Mass Moment of Inertia

The *mass moment of inertia*
(or simply *moment of
inertia*), plays the role of *mass* in rotational dynamics, as
we saw in
Eq.
(B.7) above.

The mass moment of inertia of a rigid body, relative to a given axis of rotation, is given by a weighted sum over its mass, with each mass-point weighted by the square of its distance from the rotation axis. Compare this with the center of mass (§B.4.1) in which each mass-point is weighted by its vector location in space (and divided by the total mass).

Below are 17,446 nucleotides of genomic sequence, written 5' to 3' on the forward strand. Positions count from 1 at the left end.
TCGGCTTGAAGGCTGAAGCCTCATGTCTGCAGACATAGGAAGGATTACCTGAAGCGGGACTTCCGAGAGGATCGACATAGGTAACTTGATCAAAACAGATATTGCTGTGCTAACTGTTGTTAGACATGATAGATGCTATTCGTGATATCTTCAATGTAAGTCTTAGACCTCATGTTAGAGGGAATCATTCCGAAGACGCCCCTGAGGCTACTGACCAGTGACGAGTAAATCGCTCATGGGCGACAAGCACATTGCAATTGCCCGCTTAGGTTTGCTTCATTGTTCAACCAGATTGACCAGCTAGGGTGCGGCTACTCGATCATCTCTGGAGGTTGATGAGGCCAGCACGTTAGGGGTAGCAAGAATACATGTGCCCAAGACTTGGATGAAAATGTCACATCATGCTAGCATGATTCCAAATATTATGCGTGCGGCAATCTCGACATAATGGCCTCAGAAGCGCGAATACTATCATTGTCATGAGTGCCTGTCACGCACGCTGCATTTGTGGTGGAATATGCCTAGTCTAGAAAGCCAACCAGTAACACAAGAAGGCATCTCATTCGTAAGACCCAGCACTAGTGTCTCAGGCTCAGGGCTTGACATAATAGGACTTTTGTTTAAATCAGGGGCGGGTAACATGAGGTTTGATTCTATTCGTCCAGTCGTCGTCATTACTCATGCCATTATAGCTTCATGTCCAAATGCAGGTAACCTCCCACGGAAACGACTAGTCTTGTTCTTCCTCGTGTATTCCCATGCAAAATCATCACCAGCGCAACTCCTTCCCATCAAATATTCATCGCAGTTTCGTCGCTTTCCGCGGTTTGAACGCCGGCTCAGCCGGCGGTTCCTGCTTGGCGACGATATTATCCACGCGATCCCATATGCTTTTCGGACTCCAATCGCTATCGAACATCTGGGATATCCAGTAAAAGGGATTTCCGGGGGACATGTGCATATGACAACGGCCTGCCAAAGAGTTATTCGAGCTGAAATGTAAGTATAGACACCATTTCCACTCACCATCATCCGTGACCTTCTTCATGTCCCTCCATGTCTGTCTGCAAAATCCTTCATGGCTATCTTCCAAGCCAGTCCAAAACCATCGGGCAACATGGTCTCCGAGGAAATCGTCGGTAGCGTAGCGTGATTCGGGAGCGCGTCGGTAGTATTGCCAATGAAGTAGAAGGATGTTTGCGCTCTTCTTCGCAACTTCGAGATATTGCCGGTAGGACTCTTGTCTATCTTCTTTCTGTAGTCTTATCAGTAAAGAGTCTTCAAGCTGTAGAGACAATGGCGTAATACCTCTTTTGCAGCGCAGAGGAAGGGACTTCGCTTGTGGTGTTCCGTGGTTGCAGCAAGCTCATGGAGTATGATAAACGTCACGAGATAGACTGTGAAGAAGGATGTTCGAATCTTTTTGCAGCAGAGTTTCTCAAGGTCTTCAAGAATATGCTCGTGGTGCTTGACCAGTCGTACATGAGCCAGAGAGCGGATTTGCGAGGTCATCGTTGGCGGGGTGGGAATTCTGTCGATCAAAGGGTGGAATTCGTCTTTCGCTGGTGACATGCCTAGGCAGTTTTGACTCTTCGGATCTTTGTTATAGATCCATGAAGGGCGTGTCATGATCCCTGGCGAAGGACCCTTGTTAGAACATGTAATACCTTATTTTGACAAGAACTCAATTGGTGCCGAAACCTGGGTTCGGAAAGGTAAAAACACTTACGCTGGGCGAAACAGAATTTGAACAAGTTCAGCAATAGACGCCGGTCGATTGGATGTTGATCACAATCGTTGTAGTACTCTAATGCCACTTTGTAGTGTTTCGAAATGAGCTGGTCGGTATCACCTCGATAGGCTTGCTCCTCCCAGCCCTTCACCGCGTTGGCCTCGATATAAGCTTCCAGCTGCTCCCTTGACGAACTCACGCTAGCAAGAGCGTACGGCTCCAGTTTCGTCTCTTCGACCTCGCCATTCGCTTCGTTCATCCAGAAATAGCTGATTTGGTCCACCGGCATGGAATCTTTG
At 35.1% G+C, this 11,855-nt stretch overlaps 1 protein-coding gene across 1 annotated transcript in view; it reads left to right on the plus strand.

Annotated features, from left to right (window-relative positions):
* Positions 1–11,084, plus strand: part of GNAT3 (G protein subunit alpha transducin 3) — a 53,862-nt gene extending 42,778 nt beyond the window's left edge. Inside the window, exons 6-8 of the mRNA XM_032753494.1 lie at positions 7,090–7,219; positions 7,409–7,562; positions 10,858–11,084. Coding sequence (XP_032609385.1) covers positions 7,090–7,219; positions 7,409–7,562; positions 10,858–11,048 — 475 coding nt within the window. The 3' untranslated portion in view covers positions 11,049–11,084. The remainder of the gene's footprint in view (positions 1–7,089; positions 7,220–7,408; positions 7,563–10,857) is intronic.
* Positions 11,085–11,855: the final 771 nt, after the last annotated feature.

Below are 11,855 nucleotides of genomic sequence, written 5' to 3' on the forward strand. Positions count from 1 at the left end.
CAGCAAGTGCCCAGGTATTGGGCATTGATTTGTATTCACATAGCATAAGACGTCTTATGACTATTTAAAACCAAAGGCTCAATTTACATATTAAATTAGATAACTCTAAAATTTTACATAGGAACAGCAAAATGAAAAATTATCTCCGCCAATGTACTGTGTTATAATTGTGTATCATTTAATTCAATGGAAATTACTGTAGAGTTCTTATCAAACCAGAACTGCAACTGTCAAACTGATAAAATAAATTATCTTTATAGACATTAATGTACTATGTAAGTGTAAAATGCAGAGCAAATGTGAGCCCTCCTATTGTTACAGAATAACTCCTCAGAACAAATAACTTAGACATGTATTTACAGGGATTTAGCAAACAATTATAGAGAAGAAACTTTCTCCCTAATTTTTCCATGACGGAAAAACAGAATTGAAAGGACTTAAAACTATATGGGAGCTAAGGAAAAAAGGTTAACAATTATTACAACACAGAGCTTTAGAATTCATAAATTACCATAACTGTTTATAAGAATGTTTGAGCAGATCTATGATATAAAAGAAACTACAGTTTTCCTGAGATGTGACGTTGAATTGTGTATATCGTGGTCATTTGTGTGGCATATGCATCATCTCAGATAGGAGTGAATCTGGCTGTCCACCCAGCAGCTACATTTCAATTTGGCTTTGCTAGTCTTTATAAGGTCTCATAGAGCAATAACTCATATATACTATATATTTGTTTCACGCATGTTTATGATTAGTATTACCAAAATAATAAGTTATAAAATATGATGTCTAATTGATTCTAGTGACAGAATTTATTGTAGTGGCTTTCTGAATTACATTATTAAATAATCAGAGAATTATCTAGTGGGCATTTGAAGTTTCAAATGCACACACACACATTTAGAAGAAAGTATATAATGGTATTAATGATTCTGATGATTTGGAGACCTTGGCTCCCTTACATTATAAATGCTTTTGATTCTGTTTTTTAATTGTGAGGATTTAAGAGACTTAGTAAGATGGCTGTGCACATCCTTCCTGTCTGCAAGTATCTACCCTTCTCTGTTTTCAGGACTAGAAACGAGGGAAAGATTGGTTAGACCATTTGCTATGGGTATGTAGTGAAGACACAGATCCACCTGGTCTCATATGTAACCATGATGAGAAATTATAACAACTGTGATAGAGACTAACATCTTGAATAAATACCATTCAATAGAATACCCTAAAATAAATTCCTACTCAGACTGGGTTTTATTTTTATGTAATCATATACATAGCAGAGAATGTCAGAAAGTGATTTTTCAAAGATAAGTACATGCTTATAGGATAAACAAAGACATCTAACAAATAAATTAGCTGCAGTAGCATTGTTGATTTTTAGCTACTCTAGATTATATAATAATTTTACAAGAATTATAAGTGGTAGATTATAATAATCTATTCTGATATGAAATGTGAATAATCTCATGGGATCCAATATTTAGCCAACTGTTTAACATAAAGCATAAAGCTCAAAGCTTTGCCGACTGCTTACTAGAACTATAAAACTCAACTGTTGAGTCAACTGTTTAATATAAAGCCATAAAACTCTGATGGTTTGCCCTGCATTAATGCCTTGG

Equation (B.8) above gives the moment of inertia for a single point-mass
rotating a distance
from the axis to be
. Therefore,
for a rigid collection of point-masses
,
,^{B.14} the
moment of inertia about a given axis of rotation is obtained by adding
the component moments of inertia:

where is the distance from the axis of rotation to the th mass.

For a continuous mass distribution, the moment of inertia is given by integrating the contribution of each differential mass element:

(B.10) |

where is the distance from the axis of rotation to the mass element . In terms of the

where denotes the mass density (kg/m ) at the point , and denotes a differential volume element located at .

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